They are built to last, and they are huge enough to accommodate a lot of people. Churches have become a default emergency shelter for disaster victims in the communities that they are in. In the past major disasters like flooding, and storms, churches have become a safe place for families to spend the night until they can safely go back their own homes.
The Pacific Standard for instance published an article centering on how churches have become a big help during disasters like hurricane.
“In the aftermath of Hurricane Katrina, churches and temples across Louisiana provided shelter for evacuees for months, according to the report, along with complicated technical services, dialysis treatments, and relief workers. The CRCC found that some 506,000 volunteers from faith-based organizations showed up from across the United States to rebuild or repair destroyed homes. Faith-based organizations are effective for one fundamental reason: They are familiar with, and care about, their communities, in some cases more than federal or out-of-state relief organizations.”
Read the whole article here.
Churches and Flood Disaster Relief
The Church of the Latter Day Saints meanwhile documented the response their churches around the world have made during times of disasters like flood damage. In their article they recalled various disasters around the world and how they assisted during the disaster response phase.
“In northern and southern California, USA, when massive wildfires destroyed thousands of homes, Church buildings were used as temporary community centers, and leaders worked with local governments to assist in providing shelter and food. Member families also offered relief to neighbors by delivering meals and offering shelter.”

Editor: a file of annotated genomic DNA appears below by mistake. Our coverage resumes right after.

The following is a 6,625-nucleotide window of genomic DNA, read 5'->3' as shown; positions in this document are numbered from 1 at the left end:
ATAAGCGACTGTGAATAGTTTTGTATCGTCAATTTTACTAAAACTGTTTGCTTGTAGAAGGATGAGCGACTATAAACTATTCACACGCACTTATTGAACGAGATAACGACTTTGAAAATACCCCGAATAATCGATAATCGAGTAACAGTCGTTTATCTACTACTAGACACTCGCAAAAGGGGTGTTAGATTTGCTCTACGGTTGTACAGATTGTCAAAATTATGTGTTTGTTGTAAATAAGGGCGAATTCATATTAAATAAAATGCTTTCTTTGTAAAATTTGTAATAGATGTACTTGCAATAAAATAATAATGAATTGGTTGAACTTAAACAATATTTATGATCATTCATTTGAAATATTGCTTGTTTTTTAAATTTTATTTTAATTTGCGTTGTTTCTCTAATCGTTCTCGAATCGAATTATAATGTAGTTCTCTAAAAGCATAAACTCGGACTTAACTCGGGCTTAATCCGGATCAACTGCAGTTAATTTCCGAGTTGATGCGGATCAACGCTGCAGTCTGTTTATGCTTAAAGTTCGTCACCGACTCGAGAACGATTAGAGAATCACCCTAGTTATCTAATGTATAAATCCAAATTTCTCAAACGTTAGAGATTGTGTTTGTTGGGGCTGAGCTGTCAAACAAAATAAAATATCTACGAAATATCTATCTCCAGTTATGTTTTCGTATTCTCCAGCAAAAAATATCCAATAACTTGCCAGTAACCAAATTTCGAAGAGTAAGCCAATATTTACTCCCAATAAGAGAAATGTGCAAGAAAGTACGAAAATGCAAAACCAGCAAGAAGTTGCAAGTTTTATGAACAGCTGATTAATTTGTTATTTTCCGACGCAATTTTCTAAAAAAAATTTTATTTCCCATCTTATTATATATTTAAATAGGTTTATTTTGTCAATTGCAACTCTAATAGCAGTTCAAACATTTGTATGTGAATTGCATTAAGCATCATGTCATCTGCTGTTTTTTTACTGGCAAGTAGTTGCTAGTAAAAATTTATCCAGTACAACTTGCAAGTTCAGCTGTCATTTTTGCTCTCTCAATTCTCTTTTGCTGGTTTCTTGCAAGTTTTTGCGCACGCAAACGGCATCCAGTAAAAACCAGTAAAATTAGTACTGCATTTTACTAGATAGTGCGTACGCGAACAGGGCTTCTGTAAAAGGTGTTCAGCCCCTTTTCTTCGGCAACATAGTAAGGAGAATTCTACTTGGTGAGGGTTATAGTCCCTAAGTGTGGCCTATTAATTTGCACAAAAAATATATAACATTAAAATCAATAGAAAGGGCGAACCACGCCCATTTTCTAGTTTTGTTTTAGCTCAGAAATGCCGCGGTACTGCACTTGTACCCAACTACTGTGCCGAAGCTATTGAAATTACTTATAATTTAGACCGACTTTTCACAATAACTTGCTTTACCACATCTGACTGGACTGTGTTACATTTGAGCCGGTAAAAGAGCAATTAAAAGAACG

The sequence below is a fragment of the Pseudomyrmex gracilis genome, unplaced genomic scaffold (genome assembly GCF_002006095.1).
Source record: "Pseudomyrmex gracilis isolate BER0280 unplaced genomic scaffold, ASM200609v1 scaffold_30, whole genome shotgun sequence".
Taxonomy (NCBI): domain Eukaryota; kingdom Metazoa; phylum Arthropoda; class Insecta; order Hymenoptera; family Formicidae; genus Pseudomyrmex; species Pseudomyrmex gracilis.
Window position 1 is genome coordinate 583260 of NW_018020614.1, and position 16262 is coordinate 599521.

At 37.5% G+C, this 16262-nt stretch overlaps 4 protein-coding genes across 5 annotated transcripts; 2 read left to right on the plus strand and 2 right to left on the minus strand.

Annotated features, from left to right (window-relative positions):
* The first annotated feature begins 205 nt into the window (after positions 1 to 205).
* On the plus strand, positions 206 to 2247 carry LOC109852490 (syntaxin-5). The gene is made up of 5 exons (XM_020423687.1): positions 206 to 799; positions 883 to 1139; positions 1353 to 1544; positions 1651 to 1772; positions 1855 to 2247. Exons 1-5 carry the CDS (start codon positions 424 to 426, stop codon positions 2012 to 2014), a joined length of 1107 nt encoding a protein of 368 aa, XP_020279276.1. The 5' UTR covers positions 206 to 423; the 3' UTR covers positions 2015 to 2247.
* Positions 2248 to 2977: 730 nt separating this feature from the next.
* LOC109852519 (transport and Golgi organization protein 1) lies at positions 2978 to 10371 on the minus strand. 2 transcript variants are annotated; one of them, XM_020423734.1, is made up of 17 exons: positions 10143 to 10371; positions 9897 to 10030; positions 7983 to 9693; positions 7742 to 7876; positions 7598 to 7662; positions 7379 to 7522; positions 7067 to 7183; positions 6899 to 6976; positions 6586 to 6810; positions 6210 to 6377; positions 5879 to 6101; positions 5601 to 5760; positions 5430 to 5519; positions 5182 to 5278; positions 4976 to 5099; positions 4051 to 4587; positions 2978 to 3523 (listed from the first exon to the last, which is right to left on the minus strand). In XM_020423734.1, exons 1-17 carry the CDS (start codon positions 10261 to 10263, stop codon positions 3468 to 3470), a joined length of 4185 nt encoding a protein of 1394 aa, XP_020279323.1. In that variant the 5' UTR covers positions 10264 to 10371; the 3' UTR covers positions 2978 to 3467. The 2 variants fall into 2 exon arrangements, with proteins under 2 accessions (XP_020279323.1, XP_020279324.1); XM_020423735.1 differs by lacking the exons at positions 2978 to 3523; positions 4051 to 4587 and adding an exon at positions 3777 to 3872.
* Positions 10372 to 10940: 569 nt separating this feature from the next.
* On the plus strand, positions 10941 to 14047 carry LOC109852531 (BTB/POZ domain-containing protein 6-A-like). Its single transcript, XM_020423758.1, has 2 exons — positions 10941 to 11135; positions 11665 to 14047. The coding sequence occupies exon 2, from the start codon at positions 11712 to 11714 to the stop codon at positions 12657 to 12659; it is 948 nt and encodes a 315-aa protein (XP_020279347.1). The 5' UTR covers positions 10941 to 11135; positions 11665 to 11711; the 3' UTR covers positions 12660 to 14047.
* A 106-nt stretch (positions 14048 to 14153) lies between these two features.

The rest of the original article can be found here.
Temporary Shelter and More
The website Christianity Today meanwhile recounted how churches have helped the community affected by Hurricane Harvey. Harvey is a Category 4 Storm that hit Houston in 2017 and cost about US$125 Billion in damage.
“Houston Christians did more than pray from the dry refuge of their homes or evacuation spots. Clergymen were featured in a couple viral news reports from Sunday: a preacher who checked submerged cars for trapped drivers, and a priest who tried to paddle his way to Mass at Houston’s Catholic Charismatic Center. Several churches located on higher ground served as temporary shelters or meeting points for evacuees. Members with clear routes shuttled friends or dropped off supplies.”
Take a look at the whole write-up here.
Churches have become default temporary shelters during floodings and other major disasters. It has helped a lot of communities, and continue to be of help.